If you have a fifth grader you’ve probably already invested in an Xbox, PS, DS or other game-type system. Online gaming is all the rage in today’s generation of students.
The Neuse Charter School fifth grade teaching team is capturing that gaming passion, but putting an old-school twist on it in a project that truly makes learning fun.
Kristin Tyson, Neuse Charter School fifth grade language arts teacher, found a story about a young boy in California that spent his summer vacation at his father’s auto body shop. To help the time pass, Caine Monroy started making a fully-functioning arcade out of old boxes and recyclable items he found around his father’s shop. The boy’s summer project turned into a national phenomenon in which people from across the U.S. were inspired to be more creative and positive.
“We at Neuse Charter want to inspire students to think outside the box,” said Chris Kiser, fifth grade social studies and science teacher. “In this case we want them to think outside of a box.”
Nearly 70 fifth grade students formed roughly 15 teams to brainstorm, develop, create and play their own arcade. The school was able to help with the project saving and recycling many boxes from computer and new equipment purchases, but students also brought various sized boxes from home along with construction materials and small prizes.
Kiser explained that while the project doesn’t necessarily fit into an academic lesson plan the students have a 30-minute period each day called Cougar Time in which they are able to work on their venture.
“Cougar Time is a time for remediation or to catch up on schoolwork or homework,” Kiser said. “For those students who are caught up on their work we afford them time to work on their cardboard creations. With less than 30 minutes a day in Cougar Time students do not want to miss working in their groups.”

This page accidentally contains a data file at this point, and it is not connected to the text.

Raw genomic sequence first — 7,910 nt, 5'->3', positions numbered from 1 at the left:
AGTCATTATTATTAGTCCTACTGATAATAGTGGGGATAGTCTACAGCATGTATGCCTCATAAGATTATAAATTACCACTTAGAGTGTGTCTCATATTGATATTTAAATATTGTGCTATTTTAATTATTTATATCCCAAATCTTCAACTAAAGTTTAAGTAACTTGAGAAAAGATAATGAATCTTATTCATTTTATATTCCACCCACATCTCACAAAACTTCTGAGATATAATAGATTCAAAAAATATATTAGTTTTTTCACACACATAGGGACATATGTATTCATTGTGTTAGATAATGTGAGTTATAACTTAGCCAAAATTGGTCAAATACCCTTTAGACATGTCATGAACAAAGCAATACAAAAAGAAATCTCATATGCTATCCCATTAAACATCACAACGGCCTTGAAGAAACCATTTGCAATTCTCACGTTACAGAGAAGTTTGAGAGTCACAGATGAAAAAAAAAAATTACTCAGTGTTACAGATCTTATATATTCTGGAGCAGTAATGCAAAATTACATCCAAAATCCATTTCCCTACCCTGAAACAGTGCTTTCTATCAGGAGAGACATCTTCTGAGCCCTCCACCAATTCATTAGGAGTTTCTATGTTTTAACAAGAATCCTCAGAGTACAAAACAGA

While you will not see Super Mario Brothers or FIFA 16, students did come up with ways to play skee ball, hockey and even created a claw machine.
Greyson Dunn, age 9, and Gregory Johnson, age 11, have been working on the project for seven weeks and created a foosball game as part of the overall arcade.
“We selected this game because of the challenge in creating it,” Dunn said. She explained that her team had to adjust the design when the store didn’t have all the supplies they needed per their original plan. “In the end I think it worked out pretty well.”
Johnson enjoyed working in teams on the project. “Everyone has different input they can add,” he said. “So it is unique to each team.”
For the teachers this project meant watching students grow above and beyond regular curriculum. “This is brain-based learning at its best,” said Kiser. “Students learn by doing and take ownership and pride in their accomplishments.”
Wendy Dunn, parent, was excited to hear what her fifth grader was working on in school.
“It was refreshing to see Greyson come home with such enthusiasm for project-based learning,” said the mother of two NCS students. “I loved hearing about how she was collaborating with teammates and sharing ideas. This was such a positive experience and wonderful idea.”
The idea isn’t just meant to be shared among the fifth grade though, in fact the arcade will be unveiled to a broader audience shortly after completion.
Kindergarten through fourth grade NCS students will have the opportunity to sign up and play 30-minute time slots on Friday, Oct. 14, 2016 before parents are invited in to see and play the games.
Johnson wants the younger students to know that it’s possible to do anything, “Even if you only have cardboard,” he said.
Dunn seconded the sentiment. “I hope other elementary students learn they can do anything if they put their mind to it,” she said.
“This project is a messy and long process,” said Kiser. “This level of creativity allows students to be expressive across subject disciplines. Too often school is about reciting facts. It has been enjoyable, as a teacher, to see students just be children.”
While the arcade will be torn down after Oct. 14 and sent home with different team members, the project itself will take on a new life. Beginning in mid-October, students will be introduced to computer programming software developed by MIT students and professors called Scratch.
“During this next phase of creation students will take their cardboard creation arcade ideas and turn them into video arcade games,” Kiser said. “This is a big job because the fifth grade teachers and students will be learning to use computer code. This will be growth experience for everyone.”
But thanks to a 9-year-old boy on the West Coast, these North Carolina students see the possibility.
“Caine’s story inspired me to believe in myself and be confident in who I am,” said Dunn. “Hard work pays off!”